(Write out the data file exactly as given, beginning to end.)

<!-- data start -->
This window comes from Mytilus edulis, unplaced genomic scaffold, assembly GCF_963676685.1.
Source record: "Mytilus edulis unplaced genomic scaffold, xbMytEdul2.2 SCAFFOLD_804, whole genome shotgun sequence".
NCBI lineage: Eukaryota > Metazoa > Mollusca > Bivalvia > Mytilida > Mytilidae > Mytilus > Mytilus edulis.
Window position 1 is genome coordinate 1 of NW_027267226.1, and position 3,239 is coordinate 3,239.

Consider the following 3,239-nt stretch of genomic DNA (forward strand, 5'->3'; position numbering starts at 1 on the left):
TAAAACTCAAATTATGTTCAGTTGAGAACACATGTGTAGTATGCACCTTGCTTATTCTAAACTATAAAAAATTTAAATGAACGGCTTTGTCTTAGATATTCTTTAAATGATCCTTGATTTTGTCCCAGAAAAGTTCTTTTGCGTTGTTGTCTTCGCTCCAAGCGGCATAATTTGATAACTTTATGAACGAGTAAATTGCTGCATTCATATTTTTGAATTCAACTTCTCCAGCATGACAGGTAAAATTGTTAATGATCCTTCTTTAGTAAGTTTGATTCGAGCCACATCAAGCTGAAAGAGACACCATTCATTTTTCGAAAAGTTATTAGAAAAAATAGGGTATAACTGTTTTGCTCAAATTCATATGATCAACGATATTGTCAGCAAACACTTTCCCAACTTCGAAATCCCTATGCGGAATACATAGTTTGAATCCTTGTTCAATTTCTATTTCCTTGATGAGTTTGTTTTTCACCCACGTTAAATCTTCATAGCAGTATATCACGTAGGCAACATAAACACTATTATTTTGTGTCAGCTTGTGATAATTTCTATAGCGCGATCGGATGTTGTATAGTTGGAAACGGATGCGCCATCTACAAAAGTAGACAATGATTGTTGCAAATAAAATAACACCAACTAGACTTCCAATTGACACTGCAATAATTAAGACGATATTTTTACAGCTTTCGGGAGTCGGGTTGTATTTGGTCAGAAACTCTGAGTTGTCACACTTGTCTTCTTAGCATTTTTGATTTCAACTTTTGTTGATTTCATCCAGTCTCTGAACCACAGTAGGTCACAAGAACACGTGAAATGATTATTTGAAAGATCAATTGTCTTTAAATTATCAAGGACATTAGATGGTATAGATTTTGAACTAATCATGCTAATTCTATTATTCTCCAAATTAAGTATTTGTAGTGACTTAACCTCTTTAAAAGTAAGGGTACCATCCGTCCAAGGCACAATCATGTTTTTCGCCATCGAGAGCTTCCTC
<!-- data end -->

This window comes from Mytilus edulis, unplaced genomic scaffold, assembly GCF_963676685.1.
Source record: "Mytilus edulis unplaced genomic scaffold, xbMytEdul2.2 SCAFFOLD_804, whole genome shotgun sequence".
NCBI lineage: Eukaryota > Metazoa > Mollusca > Bivalvia > Mytilida > Mytilidae > Mytilus > Mytilus edulis.
Window position 1 is genome coordinate 1 of NW_027267226.1, and position 3,239 is coordinate 3,239.

Consider the following 3,239-nt stretch of genomic DNA (forward strand, 5'->3'; position numbering starts at 1 on the left):
TAAAACTCAAATTATGTTCAGTTGAGAACACATGTGTAGTATGCACCTTGCTTATTCTAAACTATAAAAAATTTAAATGAACGGCTTTGTCTTAGATATTCTTTAAATGATCCTTGATTTTGTCCCAGAAAAGTTCTTTTGCGTTGTTGTCTTCGCTCCAAGCGGCATAATTTGATAACTTTATGAACGAGTAAATTGCTGCATTCATATTTTTGAATTCAACTTCTCCAGCATGACAGGTAAAATTGTTAATGATCCTTCTTTAGTAAGTTTGATTCGAGCCACATCAAGCTGAAAGAGACACCATTCATTTTTCGAAAAGTTATTAGAAAAAATAGGGTATAACTGTTTTGCTCAAATTCATATGATCAACGATATTGTCAGCAAACACTTTCCCAACTTCGAAATCCCTATGCGGAATACATAGTTTGAATCCTTGTTCAATTTCTATTTCCTTGATGAGTTTGTTTTTCACCCACGTTAAATCTTCATAGCAGTATATCACGTAGGCAACATAAACACTATTATTTTGTGTCAGCTTGTGATAATTTCTATAGCGCGATCGGATGTTGTATAGTTGGAAACGGATGCGCCATCTACAAAAGTAGACAATGATTGTTGCAAATAAAATAACACCAACTAGACTTCCAATTGACACTGCAATAATTAAGACGATATTTTTACAGCTTTCGGGAGTCGGGTTGTATTTGGTCAGAAACTCTGAGTTGTCACACTTGTCTTCTTAGCATTTTTGATTTCAACTTTTGTTGATTTCATCCAGTCTCTGAACCACAGTAGGTCACAAGAACACGTGAAATGATTATTTGAAAGATCAATTGTCTTTAAATTATCAAGGACATTAGATGGTATAGATTTTGAACTAATCATGCTAATTCTATTATTCTCCAAATTAAGTATTTGTAGTGACTTAACCTCTTTAAAAGTAAGGGTACCATCCGTCCAAGGCACAATCATGTTTTTCGCCATCGAGAGCTTCCTC